Light vehicles – Compressed biogas (CBG) for light vehicles is currently the main segment for biogas in Sweden, although this market is currently dependent on policy instruments. The market is also limited by the supply of gas cars and filling stations. In Sweden, filling stations are mainly concentrated in metropolitan areas, along the natural gas pipeline on the country’s west coast, and in Bergslagen. It is today possible to drive a gas vehicle throughout Göta- and Svealand and along the entire Norrland coast.
Buses – Public transport is a strong market for biogas and will remain a key driver in the industry. In 2017, approximately 20 per cent of Sweden’s buses ran on biogas, a year-on-year increase of 10 per cent when calculated by number of vehicle kilometres. Municipalities often oversee treatment plants as well as public transport, which has provided opportunities for local cycles that utilise waste. Stockholm Public Transport (SL) and its operators are the players in Sweden that use the most biogas.
Heavy transport – An increasing number of heavy vehicles are powered by alternative fuels such as biogas. This also applies to long-haul traffic. Volvo, Scania, MAN, Mercedes and Iveco are some of the companies that have invested heavily in developing efficient, sustainable fuel solutions. The Euro 6 gas engine is essentially as effective as a diesel engine. Meanwhile, interest in gas trucks and lorries is on the rise in several European countries. Since freight transport is normally done across national borders, this affects conditions for biogas use also in Sweden and Norway. Renewable alternatives such as biogas also benefit from the expected rise in oil prices in the long term. Liquid biogas production and access to filling stations are factors that are currently limiting the use of biogas as a fuel for heavy transport.
Shipping – The shipping sector has increased its use of gas as fuel in recent years. A 2017 review of newly ordered vessels with links to Sweden showed that half of all new vessels were built to run on gas. Although mainly liquid natural gas is being used, biogas can easily be blended with natural gas, or can replace it entirely. This trend has its origin in the sector’s environmental ambitions and tough new sulphur emissions standards for the Baltic Sea. Neither natural gas nor biogas give rise to sulphur emissions. Carbon dioxide emissions can be reduced by around 30 per cent using natural gas instead of heavy oil, and by a full 120 per cent using biogas. Supplying the shipping sector’s needs, however, requires large quantities of gas. As the supply of LBG increases, several shipping companies are ordering gas-powered vessels. And as more and more vessels are powered by gas, the need for biogas (LBG) also increases dramatically.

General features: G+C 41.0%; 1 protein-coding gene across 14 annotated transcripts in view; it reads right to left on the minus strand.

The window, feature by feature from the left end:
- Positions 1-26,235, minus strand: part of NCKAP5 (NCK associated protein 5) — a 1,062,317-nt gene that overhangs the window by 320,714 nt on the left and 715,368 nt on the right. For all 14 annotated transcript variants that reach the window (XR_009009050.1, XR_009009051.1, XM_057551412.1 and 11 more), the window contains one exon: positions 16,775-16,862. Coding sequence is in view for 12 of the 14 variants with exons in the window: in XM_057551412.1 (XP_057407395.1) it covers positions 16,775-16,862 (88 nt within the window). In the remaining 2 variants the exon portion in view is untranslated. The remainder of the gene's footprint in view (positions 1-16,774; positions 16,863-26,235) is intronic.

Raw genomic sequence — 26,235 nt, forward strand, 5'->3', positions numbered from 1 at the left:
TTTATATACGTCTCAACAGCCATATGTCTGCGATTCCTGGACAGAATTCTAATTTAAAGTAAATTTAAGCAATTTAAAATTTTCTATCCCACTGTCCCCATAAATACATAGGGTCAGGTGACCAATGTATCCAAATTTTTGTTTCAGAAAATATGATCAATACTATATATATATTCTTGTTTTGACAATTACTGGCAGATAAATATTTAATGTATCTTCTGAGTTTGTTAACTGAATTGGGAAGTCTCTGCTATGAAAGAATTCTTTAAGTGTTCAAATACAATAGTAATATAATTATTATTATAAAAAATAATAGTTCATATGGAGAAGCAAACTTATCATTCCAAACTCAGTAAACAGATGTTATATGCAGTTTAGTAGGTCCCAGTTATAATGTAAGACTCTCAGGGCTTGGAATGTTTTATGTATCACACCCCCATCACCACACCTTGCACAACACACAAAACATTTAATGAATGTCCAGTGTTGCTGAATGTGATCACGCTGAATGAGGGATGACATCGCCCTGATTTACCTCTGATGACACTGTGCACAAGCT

Industry – Approximately 9 TWh of gas is used annually by Swedish industry, with biogas representing only a small share of this amount. Most of the industries that use gas are located along the gas grid on Sweden’s west coast. In addition to reducing climate impact, the transition to gas from oil and other fossil fuels enables more precise process control. The food industry is therefore particularly interested in gas as a fuel. Estrella, for example, has been using biogas in its production of crisps and snacks since 2017, reducing its carbon emissions by 92 per cent. Stronger financial incentives and increased LBG production would enable biogas to achieve a real impact in industry.
Enormous growth potential in Europe
According to estimates, the market for methane-fuelled vehicles in Europe has enormous potential. European trade association NGVA expects the vehicle fleet to be 13 million strong by 2030, distributed between passenger cars, light vehicles, buses, heavy vehicles, and ships. This represents a ten-fold increase from current levels. The development potential for gas-fuelled lorries is deemed particularly significant – from the current 2,500 vehicles to 280,000 in 2030. The supply of renewable gas is expected to increase in parallel with this development.